Of course, you probably didn’t think so the last time you had to calculate the probability of picking a red marble out of a basket, run an SPSS regression, or assemble a meta-analysis study of different data sets. Yet, I’ll admit there’s very little that’s sexier than someone objectively good-looking who has an exceedingly strong command of what he or she is talking about, imparting statistical information in front of some spiffy slides or charts. I become thoroughly absorbed, the rest of the world seems to fall away, and my mouth would be ever so slightly open.
In the case of CNN election coverage, it would be in front of some very high-tech LCD or plasma screens, and the reporter in question is chief national correspondent John King. Gasp! Not Anderson Cooper? As much as I loved the silver-haired, blue-eyed anchor, he doesn’t have the same grasp on politics . . . not by a long shot. It is King whose thinking and analyses are shrewd, nuanced, and impassioned.
I’ve enjoyed CNN election coverage thus far. It’s really quite entertaining to see seasoned reporters get worked up about Iowa and New Hampshire, some of the most sparsely populated states in the Union. It’s been engaging to watch them make judgments, backtrack on it, and try to explain where their thinking went wrong (as in the case of New Hampshire). It’s more to appease their shortcomings than for the benefit of viewers.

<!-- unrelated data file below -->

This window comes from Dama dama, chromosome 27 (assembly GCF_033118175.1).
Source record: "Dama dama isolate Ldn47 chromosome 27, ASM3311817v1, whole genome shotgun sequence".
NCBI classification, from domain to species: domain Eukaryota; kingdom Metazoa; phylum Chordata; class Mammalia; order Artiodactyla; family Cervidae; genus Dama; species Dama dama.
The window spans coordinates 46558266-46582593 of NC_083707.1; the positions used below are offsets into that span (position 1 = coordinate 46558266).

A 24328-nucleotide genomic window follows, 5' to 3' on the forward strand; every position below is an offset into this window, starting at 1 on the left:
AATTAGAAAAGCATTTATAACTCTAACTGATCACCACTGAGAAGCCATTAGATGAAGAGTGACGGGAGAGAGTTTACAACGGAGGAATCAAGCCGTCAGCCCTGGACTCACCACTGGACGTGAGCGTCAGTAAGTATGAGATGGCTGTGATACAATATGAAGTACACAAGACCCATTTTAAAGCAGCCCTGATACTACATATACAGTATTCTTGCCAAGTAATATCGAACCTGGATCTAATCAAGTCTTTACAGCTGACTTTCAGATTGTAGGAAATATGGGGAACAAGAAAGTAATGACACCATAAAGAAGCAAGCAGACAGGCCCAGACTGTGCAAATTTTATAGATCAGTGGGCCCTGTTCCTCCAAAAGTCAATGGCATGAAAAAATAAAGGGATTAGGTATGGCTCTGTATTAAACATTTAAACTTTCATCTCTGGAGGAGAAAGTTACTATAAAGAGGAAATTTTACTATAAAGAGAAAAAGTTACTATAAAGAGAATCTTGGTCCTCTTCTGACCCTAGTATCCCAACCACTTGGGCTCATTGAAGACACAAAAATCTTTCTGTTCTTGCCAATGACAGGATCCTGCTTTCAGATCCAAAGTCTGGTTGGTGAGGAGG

In the morass of these reporters, anchors, and pundits, there is a beacon of light that is King. He’s done his research. He places the emerging results from the primaries in historical context. He takes the time to explain things properly and thoroughly to the viewer. He delves into the complexity of the predictors of voting outcomes. Sometimes, he gets a little too excited and speaks a little too quickly, but I find this rather charming, as he is usually really quite sedate and level-headed. And wow, is he really good at using that complicated technology CNN has provided him.
Click here to see him in action.
Picture credits: CNN